A story, translated (and slightly condensed) from the website of the tailor who made the suit we most recently dissected.
If i recall correctly, about ten or fifteen years ago I was visited by a client who was not particularly elegant but who was wearing a suit from a very famous and expensive brand. Despite the expensive suit, he seemed to me to be a mannequin in grey chalk stripes. The client, who was given my name by one of my Roman clients, looked at me, perplexed, and asked me to make him a suit like the one he had on. “A manager’s suit”, he whispered to me. I had him remove his jacket, and started taking measurements.
Two or three fittings later we had a nearly completed suit. I could tell that he was not satisfied because he asked me to make modifications which, to me, made no sense. I proceeded to mark the suit up with chalk but made no actual changes. In a month I finished his blue cotton suit, three buttons rolled to two in the traditional Neapolitan fashion, manica a camicia [shirt sleeves] and patch pockets.
He tried the suit on for a moment, and not feeling satisfied with what I had done, told me it felt wrong, then that it was too tight, that the shoulders were too wide.
I saw him again three weeks later. He had one his blue suit, telling me that he had been wearing it for a week because, for the first time, he felt a complete liberty of movement and that, as a result, he could no longer wear his older suits. He ordered three more suits.
A Neapolitan suit is like a drug that causes dependency at without which, once hooked, one can no longer do without.
There may be a great deal of truth to this story.
It is important to remember that most tailors learned and perfected their craft long before the advent of the internet. A tailor working in a shop in southern Italy would not often have the chance to see the work of other tailors, particularly those from other parts of the world. Regional characteristics were fairly common because most tailors operated in a sort of stylistic bubble; remember how Domenico Caraceni, often called the father of Italian tailoring, studied the King of England’s castoffs, not to copy exactly but to learn from them and to adapt whatever techniques he found useful. The Asola Lucida, or Milanaise buttonhole are obvious examples of a regional detail. There are very strong resemblances in the interiors (and lapels) of the best Parisian tailors. The curved barchetta breast pocket is another. Jet planes made travel easier, though tailors weren’t necessarily the first to be flying around the globe for inspiration or education. The internet changed all that.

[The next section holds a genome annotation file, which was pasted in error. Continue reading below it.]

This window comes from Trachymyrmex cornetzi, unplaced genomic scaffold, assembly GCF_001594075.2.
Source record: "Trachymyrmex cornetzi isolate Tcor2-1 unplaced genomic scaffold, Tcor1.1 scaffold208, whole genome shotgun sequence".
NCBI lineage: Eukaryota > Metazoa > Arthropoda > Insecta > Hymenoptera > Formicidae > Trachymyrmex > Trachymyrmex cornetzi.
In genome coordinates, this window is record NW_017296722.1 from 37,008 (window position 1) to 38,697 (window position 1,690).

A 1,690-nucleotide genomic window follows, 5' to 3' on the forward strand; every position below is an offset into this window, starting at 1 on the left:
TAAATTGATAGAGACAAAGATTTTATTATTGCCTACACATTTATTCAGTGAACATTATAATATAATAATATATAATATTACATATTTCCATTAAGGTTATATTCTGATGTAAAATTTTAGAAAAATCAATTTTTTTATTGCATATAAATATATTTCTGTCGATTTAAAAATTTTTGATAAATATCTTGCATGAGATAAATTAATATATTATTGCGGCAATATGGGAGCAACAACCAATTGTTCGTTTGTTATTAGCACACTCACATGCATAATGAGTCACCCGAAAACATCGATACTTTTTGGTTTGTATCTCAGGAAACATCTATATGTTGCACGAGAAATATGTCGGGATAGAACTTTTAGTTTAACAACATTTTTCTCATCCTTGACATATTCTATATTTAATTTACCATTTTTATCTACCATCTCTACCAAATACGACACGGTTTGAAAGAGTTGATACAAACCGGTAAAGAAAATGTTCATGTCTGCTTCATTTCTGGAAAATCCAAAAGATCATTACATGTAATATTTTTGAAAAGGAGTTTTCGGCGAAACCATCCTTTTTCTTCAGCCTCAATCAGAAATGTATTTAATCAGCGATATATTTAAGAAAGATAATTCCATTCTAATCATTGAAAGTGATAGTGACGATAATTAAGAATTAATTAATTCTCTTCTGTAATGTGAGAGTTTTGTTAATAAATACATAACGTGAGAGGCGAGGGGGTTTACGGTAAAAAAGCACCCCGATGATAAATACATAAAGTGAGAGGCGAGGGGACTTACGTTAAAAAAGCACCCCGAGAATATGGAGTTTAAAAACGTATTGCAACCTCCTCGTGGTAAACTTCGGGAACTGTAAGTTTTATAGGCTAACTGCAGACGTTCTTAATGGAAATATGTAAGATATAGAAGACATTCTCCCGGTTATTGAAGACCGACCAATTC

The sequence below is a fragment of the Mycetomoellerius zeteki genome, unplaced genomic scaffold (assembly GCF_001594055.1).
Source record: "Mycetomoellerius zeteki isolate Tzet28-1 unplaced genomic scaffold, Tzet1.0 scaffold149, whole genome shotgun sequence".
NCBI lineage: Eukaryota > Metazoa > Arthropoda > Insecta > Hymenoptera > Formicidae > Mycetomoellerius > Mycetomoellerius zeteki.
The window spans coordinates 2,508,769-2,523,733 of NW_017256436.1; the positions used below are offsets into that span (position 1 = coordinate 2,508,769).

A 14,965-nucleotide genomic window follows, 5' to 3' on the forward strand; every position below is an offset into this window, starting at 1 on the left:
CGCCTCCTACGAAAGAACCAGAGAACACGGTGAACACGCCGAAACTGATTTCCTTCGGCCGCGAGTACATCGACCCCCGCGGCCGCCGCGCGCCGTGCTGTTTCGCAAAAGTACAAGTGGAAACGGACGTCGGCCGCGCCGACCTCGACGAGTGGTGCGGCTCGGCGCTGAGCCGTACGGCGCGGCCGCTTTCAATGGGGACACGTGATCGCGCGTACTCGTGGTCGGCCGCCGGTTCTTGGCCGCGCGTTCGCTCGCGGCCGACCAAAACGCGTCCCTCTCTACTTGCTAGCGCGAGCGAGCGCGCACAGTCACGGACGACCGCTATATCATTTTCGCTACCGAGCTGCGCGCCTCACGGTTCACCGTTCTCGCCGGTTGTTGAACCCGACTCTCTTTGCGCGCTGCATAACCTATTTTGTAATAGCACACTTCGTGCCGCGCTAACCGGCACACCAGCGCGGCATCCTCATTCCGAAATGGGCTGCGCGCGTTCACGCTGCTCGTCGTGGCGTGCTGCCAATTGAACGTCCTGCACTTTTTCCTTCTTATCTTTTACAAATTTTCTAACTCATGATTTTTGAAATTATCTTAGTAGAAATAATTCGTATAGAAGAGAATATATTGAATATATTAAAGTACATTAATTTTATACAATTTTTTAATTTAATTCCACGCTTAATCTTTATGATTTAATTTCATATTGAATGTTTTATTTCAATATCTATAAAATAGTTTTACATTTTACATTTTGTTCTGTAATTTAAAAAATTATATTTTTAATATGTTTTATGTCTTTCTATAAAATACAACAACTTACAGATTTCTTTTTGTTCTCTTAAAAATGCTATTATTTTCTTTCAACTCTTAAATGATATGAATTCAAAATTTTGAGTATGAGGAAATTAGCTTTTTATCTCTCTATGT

Customers are now comparing notes on internet fora, tailors are posting images of their work, and more and more are getting technical. We are sharing and learning from each other. It may well have been that the tailor in question was never very well trained in pocket making or finishing, but had discovered a secret sauce, the perfect combination of cloth, canvas, cutting and other components which made for a fluid, supremely comfortable suit. Maybe this tailor’s popularity began to grow, aided in part by the internet, and he gradually began to up his game. I can think of at least one other notable cutter whose work has improved immensely over the last years of his career, no doubt in part due to his exposure to other people’s work. The thing is, though, one either needs a more experienced person to point out your failings, and with some luck add a bit of advice on how to correct them, or a great deal of self-awareness and curiosity is required, the kind that causes one to explore the work of others, things that inspire, which perhaps serve to illustrate what one can do a little better… The hard part of the latter option is figuring out exactly how to do it better. It is comparatively easy to spot something wrong, but often very difficult to figure out how to do it right, if you don’t have someone to show you, especially in the tailoring world which tends to be a bit dogmatic about the “correct” way of doing things. It’s hard to challenge your own notions of the “right” way of doing things, especially when those techniques are working for you, but the only way to grow in a craft is to constantly be asking yourself “what if I am wrong about this?”. “What if I did the complete opposite of what I think I know to be right- what would happen then?”
And then have the nerve and the patience to try it out.
It would be futile to try to figure out the exact circumstances surrounding this disaster of a suit, but it makes one think about the sort of detail one begins to overlook when other, more important ones have been perfected. I am also encouraged to know that the tailor in question is no longer churning out such rubbish so somewhere along the line, something good happened.